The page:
Leep:
 

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What do I miss?

I miss calling my Dad to remind him to send his doe permit in.

I miss visiting my Dad and seeing all his hunting bags packed and sitting in the basement ready to leave a month ahead of time.

I miss being the first one at hunting camp turning the electric and water on while I wait for the next person to get there.

I miss hearing my Dads spoon rattling around his cofee cup at about 5:00 am on Sunday before first day. (He used to make subtle noises so someone else would wake up and keep him company)

I miss making that big batch of pancakes Sunday morning.

I miss us all sitting around the table sharing stories Sunday night before first day.

Im miss getting the call on the radio to go help either my Dad, Paul, or Frankie with the deer they just shot. They usually got deer and since they were elderly I would always field dress and drag their deer for them.

I miss the whole experience but it can never be duplicated. My Dad passed away January of 2007. It still feels like it was just yesterday. Paul passed away about 3 months prior to my Dad. Frankie passed away the summer of 2007.

They were the ones that made hunting camp so special. I have since built a house on the property adjacent to hunting camp and relocated there. There are 2 guys that used the camp this past year. The year prior to that it sat empty. Just looking off of my deck over to the cabin brings back the memories. Memories may be all I have left of those days but that is something no one can take from me.
 

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I miss my Dad saying....
"Hey can ya get me a cup of coffee"

"Hey where is my gun"

"Hey did you take my tools and not bring them back"

"Hey your not to old I'll still kick your A**"

Funny this post came up,I had a dream about him last week,he woke me up and I ask him what it was like
"up there'...all he said was.. "really nice"
That was the end of the dream..strange huh??
He passed away Jan.2004
 

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There hasn't been a day gone by since 28 May 2001 that I haven't thought about him.
Life in general hasn't been the same since Dad died, but how much I miss him really hits home when I'm hunting, especially on a certain mountain back home.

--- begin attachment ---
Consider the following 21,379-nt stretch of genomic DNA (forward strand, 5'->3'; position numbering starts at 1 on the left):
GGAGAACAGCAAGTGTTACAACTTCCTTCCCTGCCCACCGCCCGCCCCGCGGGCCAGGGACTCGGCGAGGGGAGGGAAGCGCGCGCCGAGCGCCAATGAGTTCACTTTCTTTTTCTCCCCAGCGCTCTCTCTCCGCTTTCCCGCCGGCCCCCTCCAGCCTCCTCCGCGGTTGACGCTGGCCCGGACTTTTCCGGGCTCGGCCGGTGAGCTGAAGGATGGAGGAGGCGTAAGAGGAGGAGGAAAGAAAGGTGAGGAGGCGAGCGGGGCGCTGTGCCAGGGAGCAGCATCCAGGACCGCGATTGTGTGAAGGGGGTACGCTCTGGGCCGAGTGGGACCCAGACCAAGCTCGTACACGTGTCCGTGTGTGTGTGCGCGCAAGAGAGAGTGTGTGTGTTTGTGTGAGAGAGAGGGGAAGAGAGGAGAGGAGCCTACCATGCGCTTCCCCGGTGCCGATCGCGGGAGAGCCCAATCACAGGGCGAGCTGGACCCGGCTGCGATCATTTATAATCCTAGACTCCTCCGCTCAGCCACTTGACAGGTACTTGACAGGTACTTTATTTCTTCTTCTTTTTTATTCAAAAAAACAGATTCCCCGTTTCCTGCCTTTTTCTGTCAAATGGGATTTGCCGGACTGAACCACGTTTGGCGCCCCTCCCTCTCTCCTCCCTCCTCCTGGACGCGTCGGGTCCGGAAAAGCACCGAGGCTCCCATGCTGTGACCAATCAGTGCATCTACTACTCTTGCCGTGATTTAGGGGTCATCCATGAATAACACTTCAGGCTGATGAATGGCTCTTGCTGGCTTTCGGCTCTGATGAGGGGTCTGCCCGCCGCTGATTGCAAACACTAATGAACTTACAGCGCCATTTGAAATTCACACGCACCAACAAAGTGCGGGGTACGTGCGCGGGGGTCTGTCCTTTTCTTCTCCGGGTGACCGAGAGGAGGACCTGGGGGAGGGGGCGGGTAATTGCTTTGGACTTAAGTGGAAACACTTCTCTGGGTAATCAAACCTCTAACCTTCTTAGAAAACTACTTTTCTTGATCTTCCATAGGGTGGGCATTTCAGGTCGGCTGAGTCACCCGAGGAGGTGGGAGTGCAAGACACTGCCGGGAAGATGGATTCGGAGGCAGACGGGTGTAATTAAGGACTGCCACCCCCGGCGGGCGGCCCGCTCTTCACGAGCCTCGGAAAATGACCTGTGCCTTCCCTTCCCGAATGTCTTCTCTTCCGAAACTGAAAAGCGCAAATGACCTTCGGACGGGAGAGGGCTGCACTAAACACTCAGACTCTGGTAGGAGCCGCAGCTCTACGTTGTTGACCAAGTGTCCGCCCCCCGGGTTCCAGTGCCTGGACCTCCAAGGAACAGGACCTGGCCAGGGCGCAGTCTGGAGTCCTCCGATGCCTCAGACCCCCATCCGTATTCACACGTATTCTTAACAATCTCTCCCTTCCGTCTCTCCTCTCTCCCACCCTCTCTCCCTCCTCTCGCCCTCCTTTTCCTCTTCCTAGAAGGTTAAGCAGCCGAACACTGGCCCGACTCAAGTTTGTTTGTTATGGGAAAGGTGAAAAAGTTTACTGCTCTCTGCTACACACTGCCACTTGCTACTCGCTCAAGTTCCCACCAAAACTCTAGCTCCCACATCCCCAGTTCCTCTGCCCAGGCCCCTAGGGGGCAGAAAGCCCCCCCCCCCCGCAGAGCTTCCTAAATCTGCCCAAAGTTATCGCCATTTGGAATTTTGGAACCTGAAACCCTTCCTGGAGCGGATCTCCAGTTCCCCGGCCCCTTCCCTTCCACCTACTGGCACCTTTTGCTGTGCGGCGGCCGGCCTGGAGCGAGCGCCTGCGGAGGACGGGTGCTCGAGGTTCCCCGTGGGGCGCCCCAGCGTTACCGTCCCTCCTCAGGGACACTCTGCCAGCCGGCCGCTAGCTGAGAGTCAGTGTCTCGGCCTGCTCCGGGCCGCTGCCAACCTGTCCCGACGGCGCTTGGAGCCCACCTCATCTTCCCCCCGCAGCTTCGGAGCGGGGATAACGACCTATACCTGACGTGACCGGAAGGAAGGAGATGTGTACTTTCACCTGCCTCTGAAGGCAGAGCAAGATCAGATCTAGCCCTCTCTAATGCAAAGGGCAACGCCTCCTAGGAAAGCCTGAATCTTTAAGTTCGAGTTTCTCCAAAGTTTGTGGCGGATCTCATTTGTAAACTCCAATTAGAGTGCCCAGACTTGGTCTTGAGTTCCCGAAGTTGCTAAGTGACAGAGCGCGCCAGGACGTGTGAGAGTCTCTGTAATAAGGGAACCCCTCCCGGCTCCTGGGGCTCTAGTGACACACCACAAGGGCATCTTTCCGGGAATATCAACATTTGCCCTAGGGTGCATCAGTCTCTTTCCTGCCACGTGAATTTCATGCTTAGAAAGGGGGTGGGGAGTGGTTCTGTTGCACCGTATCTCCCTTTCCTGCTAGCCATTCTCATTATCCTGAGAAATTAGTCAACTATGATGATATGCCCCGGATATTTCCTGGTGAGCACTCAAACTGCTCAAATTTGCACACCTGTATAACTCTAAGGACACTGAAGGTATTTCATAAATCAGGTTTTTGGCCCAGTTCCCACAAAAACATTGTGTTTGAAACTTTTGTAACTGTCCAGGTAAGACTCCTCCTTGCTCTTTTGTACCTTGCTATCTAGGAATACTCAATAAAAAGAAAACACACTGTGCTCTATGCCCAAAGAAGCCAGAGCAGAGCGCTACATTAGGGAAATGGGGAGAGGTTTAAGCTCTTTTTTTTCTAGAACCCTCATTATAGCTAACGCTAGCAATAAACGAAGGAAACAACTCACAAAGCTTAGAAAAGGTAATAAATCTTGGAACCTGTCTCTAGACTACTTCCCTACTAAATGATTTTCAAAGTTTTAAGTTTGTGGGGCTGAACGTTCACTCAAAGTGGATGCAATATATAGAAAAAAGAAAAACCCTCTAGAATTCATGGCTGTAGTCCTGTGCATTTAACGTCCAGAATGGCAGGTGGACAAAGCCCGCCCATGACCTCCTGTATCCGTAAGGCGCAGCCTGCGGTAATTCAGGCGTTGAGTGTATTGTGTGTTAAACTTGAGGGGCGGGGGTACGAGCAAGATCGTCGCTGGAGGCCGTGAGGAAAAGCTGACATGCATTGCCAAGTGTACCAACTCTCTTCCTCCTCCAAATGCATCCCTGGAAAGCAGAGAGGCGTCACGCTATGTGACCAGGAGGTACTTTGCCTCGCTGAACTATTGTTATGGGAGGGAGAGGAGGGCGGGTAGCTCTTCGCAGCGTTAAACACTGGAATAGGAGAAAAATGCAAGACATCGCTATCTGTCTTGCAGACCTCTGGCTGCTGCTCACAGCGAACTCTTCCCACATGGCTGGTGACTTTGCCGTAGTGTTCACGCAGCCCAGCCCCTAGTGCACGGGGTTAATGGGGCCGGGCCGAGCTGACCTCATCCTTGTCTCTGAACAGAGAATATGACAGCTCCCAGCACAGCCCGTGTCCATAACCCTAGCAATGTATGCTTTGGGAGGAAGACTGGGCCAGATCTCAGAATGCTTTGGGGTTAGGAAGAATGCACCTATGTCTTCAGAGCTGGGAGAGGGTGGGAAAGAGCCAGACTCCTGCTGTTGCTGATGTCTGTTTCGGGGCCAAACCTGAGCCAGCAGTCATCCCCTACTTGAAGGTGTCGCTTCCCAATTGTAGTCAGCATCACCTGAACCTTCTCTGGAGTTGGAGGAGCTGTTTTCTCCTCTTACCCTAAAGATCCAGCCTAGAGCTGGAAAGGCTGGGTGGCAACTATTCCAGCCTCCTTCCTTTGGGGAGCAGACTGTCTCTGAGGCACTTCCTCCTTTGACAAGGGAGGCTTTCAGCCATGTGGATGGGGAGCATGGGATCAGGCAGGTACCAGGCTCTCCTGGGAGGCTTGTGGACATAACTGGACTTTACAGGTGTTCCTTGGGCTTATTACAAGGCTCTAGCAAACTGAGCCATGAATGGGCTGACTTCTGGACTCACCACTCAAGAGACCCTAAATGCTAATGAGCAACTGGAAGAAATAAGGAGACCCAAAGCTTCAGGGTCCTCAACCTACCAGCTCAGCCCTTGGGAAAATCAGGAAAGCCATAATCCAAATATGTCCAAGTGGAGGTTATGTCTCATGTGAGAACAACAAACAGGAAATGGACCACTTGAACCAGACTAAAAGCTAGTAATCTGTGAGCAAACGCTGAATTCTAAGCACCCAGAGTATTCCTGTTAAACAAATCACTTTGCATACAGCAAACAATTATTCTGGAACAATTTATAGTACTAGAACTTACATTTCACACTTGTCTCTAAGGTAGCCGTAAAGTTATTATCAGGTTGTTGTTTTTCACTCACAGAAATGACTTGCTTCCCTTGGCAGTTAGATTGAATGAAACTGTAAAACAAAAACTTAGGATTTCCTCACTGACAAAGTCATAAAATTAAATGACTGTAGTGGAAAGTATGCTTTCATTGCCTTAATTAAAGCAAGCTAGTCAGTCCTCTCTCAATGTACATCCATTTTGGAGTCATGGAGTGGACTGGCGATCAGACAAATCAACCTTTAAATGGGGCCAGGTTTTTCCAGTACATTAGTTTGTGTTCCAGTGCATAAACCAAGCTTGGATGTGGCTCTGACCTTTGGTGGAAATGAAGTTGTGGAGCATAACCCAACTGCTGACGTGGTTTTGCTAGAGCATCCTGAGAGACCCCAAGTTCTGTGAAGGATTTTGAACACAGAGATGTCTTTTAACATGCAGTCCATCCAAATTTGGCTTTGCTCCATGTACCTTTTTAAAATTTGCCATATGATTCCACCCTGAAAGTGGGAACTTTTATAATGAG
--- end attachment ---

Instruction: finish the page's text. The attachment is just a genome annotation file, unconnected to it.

Thanks for giving me this life, and lifestyle, Dad!
 

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Its comforting to know that I am not alone in my feelings since my Dad passed away. We were as close as a father and son could possibly be. He was also my best friend. I think of him every day and I probably will for as long as I live.

It is without doubt the hardest thing that I have ever had to deal with. He was ill for over a year and was 84 when he died. I had plenty of time to prepare myself for his passing. I was actually foolish enough to think that I was mentally prepared. The day it happened, I felt like I had been hit in the chest with a sledge hammer.

I guess this is all normal.
 

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Its hard for me to here some of these posts my dad had a heartattack on sunday mourning and had some internal bleeding ive been at the hospital everyday this week and will be leaving soon to go back in,It has been a real hard week for me and my family ive done nothing but worrie all week and trying not to think about what could happen I just refuse to let that enter my mind,My first real hunting trip was with my dad it was 1980 I was 10 years old and I just sat with my dad on the first day of rifle,Well about 10 here comes 2 buck and four doe he shot the biggest it was a real nice 7-pointer well lets just say that was it for me the red gods shot me right in the heart ive been hooked ever since,But on a side note the knife my dad gutted that deer with he gave it to me when I was 15 iive used it ever since ive had it in montana colorado and every deer I shot in pa including last years deer im just really scared right now I really love my dad,its like a real bad dream but im awake
 

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Sorry to hear about your dad, Bedford Man. Keep strong and keep the faith. Hopefully all will work out for the best. The fact that he survived the attack and is still fighting is a positive sign.
Best of luck, my thoughts and prayers go out for his recovery.